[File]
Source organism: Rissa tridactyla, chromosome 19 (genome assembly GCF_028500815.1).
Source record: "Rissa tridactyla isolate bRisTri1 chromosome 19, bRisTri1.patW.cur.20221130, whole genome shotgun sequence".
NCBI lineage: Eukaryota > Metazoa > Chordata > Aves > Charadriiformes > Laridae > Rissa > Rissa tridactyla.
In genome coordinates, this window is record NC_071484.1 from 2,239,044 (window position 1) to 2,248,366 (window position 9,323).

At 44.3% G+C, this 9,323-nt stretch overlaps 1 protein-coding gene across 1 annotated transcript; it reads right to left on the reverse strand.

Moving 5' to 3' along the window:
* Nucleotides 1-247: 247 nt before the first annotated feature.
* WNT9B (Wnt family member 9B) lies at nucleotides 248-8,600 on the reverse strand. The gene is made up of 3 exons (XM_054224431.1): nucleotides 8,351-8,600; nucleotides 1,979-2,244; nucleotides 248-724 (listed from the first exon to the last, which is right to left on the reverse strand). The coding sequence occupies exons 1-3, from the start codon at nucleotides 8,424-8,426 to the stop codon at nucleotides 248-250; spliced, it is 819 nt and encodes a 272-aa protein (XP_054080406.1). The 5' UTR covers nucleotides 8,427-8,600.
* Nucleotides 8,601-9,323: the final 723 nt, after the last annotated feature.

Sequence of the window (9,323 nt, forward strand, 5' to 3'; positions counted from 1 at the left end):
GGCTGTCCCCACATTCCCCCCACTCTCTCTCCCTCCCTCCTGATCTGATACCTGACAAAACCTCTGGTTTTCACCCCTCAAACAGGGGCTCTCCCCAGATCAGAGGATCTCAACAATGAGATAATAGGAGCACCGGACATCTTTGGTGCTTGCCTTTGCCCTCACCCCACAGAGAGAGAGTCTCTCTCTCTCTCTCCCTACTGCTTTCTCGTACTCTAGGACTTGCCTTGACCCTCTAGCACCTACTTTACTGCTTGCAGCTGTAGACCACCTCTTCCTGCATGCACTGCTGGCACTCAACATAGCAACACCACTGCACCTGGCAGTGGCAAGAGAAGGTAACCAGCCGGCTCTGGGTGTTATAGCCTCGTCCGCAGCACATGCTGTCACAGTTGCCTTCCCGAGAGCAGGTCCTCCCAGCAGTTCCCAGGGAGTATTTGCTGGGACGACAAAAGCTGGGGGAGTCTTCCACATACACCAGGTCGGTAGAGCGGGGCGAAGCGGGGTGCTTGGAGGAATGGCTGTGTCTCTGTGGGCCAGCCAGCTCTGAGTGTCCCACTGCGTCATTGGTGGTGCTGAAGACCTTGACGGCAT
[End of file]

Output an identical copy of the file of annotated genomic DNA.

Source organism: Rissa tridactyla, chromosome 19 (genome assembly GCF_028500815.1).
Source record: "Rissa tridactyla isolate bRisTri1 chromosome 19, bRisTri1.patW.cur.20221130, whole genome shotgun sequence".
NCBI lineage: Eukaryota > Metazoa > Chordata > Aves > Charadriiformes > Laridae > Rissa > Rissa tridactyla.
In genome coordinates, this window is record NC_071484.1 from 2,239,044 (window position 1) to 2,248,366 (window position 9,323).

At 44.3% G+C, this 9,323-nt stretch overlaps 1 protein-coding gene across 1 annotated transcript; it reads right to left on the reverse strand.

Moving 5' to 3' along the window:
* Nucleotides 1-247: 247 nt before the first annotated feature.
* WNT9B (Wnt family member 9B) lies at nucleotides 248-8,600 on the reverse strand. The gene is made up of 3 exons (XM_054224431.1): nucleotides 8,351-8,600; nucleotides 1,979-2,244; nucleotides 248-724 (listed from the first exon to the last, which is right to left on the reverse strand). The coding sequence occupies exons 1-3, from the start codon at nucleotides 8,424-8,426 to the stop codon at nucleotides 248-250; spliced, it is 819 nt and encodes a 272-aa protein (XP_054080406.1). The 5' UTR covers nucleotides 8,427-8,600.
* Nucleotides 8,601-9,323: the final 723 nt, after the last annotated feature.

Sequence of the window (9,323 nt, forward strand, 5' to 3'; positions counted from 1 at the left end):
GGCTGTCCCCACATTCCCCCCACTCTCTCTCCCTCCCTCCTGATCTGATACCTGACAAAACCTCTGGTTTTCACCCCTCAAACAGGGGCTCTCCCCAGATCAGAGGATCTCAACAATGAGATAATAGGAGCACCGGACATCTTTGGTGCTTGCCTTTGCCCTCACCCCACAGAGAGAGAGTCTCTCTCTCTCTCTCCCTACTGCTTTCTCGTACTCTAGGACTTGCCTTGACCCTCTAGCACCTACTTTACTGCTTGCAGCTGTAGACCACCTCTTCCTGCATGCACTGCTGGCACTCAACATAGCAACACCACTGCACCTGGCAGTGGCAAGAGAAGGTAACCAGCCGGCTCTGGGTGTTATAGCCTCGTCCGCAGCACATGCTGTCACAGTTGCCTTCCCGAGAGCAGGTCCTCCCAGCAGTTCCCAGGGAGTATTTGCTGGGACGACAAAAGCTGGGGGAGTCTTCCACATACACCAGGTCGGTAGAGCGGGGCGAAGCGGGGTGCTTGGAGGAATGGCTGTGTCTCTGTGGGCCAGCCAGCTCTGAGTGTCCCACTGCGTCATTGGTGGTGCTGAAGACCTTGACGGCAT